The Associated Press
Two Americans and a Swede won the Nobel Prize in medicine yesterday for discoveries about how brain cells communicate - research that laid the groundwork for Prozac and other drugs for depression and Parkinson's disease.
Arvid Carlsson, Paul Greengard and Eric Kandel will share the $915,000 prize for pioneering work that could lead to new treatments for schizophrenia, Alzheimer's disease, addiction and other mental disorders.
"The payoffs are potentially enormous," said Dr. Stephen Hyman, director of the National Institute of Mental Health.
Carlsson, 77, is with the University of Goteborg in Sweden. Greengard, 74, is with Rockefeller University in New York, and Kandel, 70, is an Austrian-born U.S. citizen at Columbia University in New York.
The awards were announced in Stockholm, Sweden.
They illuminated a key type of communication - called "slow synaptic transmission" - in which chemical messengers carry signals from one brain cell to another. The work has been crucial for understanding how the brain works and how diseases can arise when the system goes wrong.
The three winners worked largely independently.
Carlsson was honored for work in the late 1950s that showed a substance called dopamine is a key messenger between brain cells. He realized the implication for Parkinson's disease, which was later shown to result from a dopamine deficiency in part of the brain.
The work helped lead to development of a drug, L-dopa, to compensate for the missing dopamine. The drug is now standard treatment.
Carlsson's research also shed light on how other medications work, especially antipsychotic drugs used against schizophrenia.
The Nobel committee said Carlsson's work strongly contributed to the development of a class of antidepressants, including Prozac, that prolong the action of serotonin, another chemical messenger.
"The discoveries of Arvid Carlsson have had great importance for the treatment of depression, which is one of our most common diseases," the citation said.
Greengard was honored for showing how brain cells react to the arrival of dopamine and other chemical messengers.
"We worked on this for many years without competition," Greengard joked Monday, "because people thought we were insane."
Kandel's work focused on the biology of learning and memory. It demonstrated that changes at synapses - the places where chemical messengers pass between brain cells - are crucial in forming memories.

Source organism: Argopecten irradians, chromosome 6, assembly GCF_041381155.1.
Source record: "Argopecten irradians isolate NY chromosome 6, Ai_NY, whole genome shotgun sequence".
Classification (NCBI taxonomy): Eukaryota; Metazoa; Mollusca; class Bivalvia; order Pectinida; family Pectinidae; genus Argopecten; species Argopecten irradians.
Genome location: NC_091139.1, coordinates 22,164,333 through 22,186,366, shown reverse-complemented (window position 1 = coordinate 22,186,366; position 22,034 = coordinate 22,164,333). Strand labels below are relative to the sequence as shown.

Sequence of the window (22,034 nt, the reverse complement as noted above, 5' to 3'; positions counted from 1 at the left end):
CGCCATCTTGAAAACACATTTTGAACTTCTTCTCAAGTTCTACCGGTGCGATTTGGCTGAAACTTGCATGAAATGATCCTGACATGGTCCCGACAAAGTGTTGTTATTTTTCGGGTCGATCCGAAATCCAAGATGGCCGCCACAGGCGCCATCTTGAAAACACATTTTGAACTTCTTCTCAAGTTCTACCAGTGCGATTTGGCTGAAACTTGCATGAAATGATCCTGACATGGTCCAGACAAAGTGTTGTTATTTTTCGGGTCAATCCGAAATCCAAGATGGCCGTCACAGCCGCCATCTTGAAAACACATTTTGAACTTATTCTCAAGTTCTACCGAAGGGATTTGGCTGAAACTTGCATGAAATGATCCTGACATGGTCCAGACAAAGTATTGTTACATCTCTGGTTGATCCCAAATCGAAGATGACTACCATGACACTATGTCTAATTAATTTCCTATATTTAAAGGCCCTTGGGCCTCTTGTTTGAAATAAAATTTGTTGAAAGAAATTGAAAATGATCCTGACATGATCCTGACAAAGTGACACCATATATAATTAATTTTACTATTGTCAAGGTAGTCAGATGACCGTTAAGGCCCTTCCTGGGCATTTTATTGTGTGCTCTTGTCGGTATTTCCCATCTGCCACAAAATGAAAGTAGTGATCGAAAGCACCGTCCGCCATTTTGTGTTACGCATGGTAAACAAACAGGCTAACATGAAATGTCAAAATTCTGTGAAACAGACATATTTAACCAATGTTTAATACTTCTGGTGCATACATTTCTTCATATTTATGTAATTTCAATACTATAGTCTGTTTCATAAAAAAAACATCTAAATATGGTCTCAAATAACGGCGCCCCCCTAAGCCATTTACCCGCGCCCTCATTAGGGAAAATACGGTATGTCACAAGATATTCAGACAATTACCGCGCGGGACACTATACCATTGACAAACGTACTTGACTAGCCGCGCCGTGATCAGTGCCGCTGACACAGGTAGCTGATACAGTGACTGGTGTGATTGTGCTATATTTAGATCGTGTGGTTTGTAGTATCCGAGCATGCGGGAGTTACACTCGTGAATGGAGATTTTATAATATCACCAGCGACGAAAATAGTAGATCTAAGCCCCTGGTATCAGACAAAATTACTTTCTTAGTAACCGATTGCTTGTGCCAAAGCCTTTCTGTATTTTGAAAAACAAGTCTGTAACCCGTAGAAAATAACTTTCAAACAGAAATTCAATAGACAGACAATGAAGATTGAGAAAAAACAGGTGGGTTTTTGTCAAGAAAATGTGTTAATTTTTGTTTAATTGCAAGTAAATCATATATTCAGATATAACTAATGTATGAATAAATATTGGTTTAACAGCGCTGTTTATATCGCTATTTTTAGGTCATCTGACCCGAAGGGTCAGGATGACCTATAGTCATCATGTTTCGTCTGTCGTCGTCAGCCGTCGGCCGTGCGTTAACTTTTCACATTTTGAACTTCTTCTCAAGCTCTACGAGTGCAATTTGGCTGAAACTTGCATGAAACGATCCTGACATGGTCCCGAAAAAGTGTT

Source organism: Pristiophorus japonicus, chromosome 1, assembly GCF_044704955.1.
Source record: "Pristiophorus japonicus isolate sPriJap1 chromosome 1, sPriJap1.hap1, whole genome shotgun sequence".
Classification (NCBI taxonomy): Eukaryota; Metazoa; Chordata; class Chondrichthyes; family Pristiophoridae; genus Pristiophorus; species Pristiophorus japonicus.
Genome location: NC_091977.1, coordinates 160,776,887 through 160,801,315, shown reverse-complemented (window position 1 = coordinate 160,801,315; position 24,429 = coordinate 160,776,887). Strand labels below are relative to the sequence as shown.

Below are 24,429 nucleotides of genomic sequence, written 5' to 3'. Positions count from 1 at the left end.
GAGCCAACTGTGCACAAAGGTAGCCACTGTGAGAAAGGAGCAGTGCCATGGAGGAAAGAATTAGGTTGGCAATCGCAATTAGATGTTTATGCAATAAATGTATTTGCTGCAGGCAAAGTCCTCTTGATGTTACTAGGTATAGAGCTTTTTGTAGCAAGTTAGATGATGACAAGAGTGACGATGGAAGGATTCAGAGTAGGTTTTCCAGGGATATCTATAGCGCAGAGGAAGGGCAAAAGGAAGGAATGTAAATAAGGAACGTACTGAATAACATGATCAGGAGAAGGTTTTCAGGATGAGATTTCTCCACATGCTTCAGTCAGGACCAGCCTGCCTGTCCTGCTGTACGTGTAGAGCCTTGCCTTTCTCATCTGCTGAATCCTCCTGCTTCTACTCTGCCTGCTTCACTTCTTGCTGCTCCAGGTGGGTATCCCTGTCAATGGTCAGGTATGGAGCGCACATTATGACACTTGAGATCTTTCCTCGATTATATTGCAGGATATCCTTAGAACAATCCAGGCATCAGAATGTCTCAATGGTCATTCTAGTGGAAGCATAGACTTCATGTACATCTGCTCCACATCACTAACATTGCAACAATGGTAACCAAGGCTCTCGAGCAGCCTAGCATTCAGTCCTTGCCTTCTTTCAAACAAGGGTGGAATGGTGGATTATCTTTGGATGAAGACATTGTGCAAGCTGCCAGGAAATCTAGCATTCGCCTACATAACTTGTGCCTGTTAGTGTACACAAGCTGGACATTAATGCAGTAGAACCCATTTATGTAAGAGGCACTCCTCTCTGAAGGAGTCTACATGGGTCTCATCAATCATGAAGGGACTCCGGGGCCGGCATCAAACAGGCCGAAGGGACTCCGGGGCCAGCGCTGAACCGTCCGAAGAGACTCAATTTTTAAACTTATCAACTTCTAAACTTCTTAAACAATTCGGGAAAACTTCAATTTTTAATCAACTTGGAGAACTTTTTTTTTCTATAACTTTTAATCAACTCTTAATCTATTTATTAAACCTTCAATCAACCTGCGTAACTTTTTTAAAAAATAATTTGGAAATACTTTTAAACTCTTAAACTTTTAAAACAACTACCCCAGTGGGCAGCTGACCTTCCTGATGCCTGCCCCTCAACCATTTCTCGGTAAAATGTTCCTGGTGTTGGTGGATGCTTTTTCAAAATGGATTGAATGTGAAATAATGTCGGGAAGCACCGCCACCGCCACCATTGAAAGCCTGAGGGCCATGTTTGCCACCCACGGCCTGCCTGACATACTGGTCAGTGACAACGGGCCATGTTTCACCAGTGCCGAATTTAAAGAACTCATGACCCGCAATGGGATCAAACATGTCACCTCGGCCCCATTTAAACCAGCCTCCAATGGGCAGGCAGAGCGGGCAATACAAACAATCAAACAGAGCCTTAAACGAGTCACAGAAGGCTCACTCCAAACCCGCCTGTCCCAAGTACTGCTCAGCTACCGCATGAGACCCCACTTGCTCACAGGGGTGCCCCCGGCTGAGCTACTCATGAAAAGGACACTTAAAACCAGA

Tim Bliss, head of neuroscience at the National Institute for Medical Research in London, said Kandel's work - ongoing since the 1960s - could lead to new treatments for Alzheimer's and other conditions involving memory loss.
"It's a very major piece of work and he's been an outstanding leader in the field for many years," Bliss said. "He identified the physical embodiment of learning and memory in the brain."
Kandel himself cautioned that "there's an enormous distance between the kind of work I do and a clinical payoff."
Last year's winner of the Nobel for medicine was Dr. Guenter Blobel, 64, a German native and U.S. citizen who discovered how proteins find their rightful places in cells - a process that goes awry in diseases like cystic fibrosis and plays a key role in the manufacture of some medicines.
The winners of the prizes for physics and chemistry will be announced today, with the economics prize tomorrow and the peace prize on Friday. No date has been set for the literature prize.
The awards are presented Dec. 10, the anniversary of Alfred Nobel's death in 1896. The Swedish industrialist and inventor of dynamite established the prizes in his will.
Kandel said he found out he had won the prize before dawn yesterday when his wife, Denise, handed him the phone and said, "Stockholm is calling."
Asked if he had decided how to spend his share of the prize money, Kandel said: "I don't have any specific plans, but Denise has lots of them."